Prisons (Ministerial Visits)

Oral Answers to Questions — Home Department – in the House of Commons at 12:00 am on 4th July 1996.

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Photo of Lynne Jones Lynne Jones , Birmingham, Selly Oak 12:00 am, 4th July 1996

To ask the Secretary of State for the Home Department if he will make a statement on the purposes of ministerial visits to prisons. [34525]

Photo of Ann Widdecombe Ann Widdecombe , Maidstone

I visit prisons to see for myself what is happening at individual establishments and to talk to staff, to prisoners and to members of boards of visitors about matters of concern to them. It is a particularly important part of my role as Prisons Minister and I have so far visited 70 prisons.

Photo of Lynne Jones Lynne Jones , Birmingham, Selly Oak

What action did the Minister take following her visit to Holloway prison on 27 July last year? Was not her visit well in advance of the decision in December by the chief inspector of prisons to pull out his team because of the appalling conditions he found there? Does she consider that she misled the House on 28 March this year by denying that she had visited the prison six months before the start of the inspection, while conveniently omitting to mention that she had been there more than four months before?

Photo of Ann Widdecombe Ann Widdecombe , Maidstone

The answer to the second part of the hon. Lady's question is simple. She asked whether I had visited the prison six months earlier, but the hon. Lady could not add up—I therefore pointed out that she had got it wrong. I am sorry that she could not add up. As for what I did when I went to Holloway, it is on the record that I drew my concerns to the attention of the Prison Service, and it is equally on the record that the Prison Service put in an extra £300,000 in October of that year to combat the problems at the prison.

Photo of Sir David Amess Sir David Amess , Basildon

Does my hon. Friend agree that our recent visit to Chelmsford prison was extremely valuable, as we saw at first hand that prison does act as a deterrent and that Chelmsford is an extremely well-run prison?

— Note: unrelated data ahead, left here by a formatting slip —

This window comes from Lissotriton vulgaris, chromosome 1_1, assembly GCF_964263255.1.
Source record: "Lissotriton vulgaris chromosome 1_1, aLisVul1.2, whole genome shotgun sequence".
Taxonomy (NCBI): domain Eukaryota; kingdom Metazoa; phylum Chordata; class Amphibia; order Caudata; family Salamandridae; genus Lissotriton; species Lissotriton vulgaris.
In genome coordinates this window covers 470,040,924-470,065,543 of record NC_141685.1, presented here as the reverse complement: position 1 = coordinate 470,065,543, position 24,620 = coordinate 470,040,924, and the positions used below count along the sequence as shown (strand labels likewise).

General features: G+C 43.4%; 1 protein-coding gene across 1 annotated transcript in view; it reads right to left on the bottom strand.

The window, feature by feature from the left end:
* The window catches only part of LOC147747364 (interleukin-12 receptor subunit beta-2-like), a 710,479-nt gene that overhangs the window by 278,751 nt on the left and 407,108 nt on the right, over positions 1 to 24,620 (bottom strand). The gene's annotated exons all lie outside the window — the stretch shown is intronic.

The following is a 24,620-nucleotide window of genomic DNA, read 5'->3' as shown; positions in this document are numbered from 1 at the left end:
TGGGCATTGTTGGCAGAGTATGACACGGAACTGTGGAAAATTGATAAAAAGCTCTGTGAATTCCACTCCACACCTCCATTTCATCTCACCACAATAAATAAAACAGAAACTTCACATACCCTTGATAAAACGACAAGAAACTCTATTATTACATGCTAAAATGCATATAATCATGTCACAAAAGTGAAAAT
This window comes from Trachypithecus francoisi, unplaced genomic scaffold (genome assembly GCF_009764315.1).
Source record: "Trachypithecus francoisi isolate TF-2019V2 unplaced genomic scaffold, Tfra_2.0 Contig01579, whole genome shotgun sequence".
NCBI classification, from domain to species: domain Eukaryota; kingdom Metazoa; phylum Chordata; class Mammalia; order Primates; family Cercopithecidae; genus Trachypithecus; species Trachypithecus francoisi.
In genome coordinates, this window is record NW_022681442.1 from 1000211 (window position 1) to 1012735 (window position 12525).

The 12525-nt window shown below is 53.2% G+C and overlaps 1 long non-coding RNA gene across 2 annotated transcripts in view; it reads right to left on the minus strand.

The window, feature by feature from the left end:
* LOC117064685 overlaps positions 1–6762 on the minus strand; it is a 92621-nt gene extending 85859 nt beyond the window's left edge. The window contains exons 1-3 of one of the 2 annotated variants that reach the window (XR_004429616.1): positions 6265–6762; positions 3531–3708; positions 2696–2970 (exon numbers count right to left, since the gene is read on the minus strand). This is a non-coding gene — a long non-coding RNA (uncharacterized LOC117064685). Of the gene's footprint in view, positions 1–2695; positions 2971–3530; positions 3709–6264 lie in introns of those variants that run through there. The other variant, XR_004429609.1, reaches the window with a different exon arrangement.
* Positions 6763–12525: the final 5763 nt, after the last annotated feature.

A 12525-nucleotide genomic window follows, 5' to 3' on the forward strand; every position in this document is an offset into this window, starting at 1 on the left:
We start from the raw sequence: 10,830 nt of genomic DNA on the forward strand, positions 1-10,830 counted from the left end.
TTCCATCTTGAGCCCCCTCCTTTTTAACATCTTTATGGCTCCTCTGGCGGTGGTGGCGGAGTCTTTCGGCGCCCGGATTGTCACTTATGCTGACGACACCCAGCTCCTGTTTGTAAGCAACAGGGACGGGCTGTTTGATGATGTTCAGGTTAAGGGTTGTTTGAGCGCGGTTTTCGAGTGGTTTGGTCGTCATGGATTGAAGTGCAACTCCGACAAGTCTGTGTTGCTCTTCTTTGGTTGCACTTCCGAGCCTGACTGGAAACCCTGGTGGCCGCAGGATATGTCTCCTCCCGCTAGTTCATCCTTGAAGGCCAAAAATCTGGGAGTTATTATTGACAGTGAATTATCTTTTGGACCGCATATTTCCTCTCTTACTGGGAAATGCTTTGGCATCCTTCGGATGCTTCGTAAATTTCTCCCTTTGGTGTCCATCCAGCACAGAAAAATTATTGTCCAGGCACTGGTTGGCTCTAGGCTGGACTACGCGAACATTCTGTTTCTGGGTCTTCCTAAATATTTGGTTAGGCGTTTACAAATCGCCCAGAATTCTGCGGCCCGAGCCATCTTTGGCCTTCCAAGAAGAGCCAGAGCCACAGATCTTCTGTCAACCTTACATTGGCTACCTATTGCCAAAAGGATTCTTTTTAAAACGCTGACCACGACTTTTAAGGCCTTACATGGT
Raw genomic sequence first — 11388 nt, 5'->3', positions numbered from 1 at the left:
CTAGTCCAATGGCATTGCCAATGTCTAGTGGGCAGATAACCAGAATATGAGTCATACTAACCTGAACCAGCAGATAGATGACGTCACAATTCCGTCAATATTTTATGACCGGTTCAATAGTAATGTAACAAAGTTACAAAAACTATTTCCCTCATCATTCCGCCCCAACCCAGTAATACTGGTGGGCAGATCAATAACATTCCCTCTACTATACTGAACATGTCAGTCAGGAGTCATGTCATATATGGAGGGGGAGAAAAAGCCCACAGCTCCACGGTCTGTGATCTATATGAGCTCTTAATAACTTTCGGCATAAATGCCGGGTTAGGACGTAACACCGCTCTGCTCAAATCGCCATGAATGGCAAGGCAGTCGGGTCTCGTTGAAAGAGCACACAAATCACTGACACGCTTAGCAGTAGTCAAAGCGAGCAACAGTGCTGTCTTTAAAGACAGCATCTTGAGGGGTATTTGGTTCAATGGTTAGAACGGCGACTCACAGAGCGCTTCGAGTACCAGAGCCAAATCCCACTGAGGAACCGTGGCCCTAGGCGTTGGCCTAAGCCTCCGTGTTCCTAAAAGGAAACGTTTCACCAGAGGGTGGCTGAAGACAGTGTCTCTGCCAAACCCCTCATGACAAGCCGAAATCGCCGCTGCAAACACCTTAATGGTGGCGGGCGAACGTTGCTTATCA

Photo of Ann Widdecombe Ann Widdecombe , Maidstone

I congratulate Chelmsford prison on its many achievements, and I confirm what my hon. Friend says. It is a well-run prison, and there was much in it that impressed me.

Photo of George Howarth George Howarth Shadow Spokesperson (Home Affairs)

On the subject of ministerial visits to prisons, when the Minister visited Parkhurst prison several months ago—as I did yesterday—did she look at the special secure unit on which more than £3 million has been spent? Did she also see the additional security measures installed there that have cost many millions of pounds more? Is she aware that no prisoner has ever spent a night in that special secure unit? Is she further aware that the additional security measures are far in excess of the need for the security classification of the prison, because the Home Office and Ministers reduced its security categorisation from A to B?

Is she not ashamed to have wasted so much taxpayers' money on security measures that are no longer necessary for that prison? Why does she not reconsider the matter and raise its classification back up to security A?

Photo of Ann Widdecombe Ann Widdecombe , Maidstone

Just now, the Opposition were complaining that we had not responded to General Learmont's report. We removed Parkhurst from the dispersal system in direct response to a major recommendation in General Learmont's considered report. His reasoning for removing the prison was rather more considered than that just shown by the hon. Gentleman.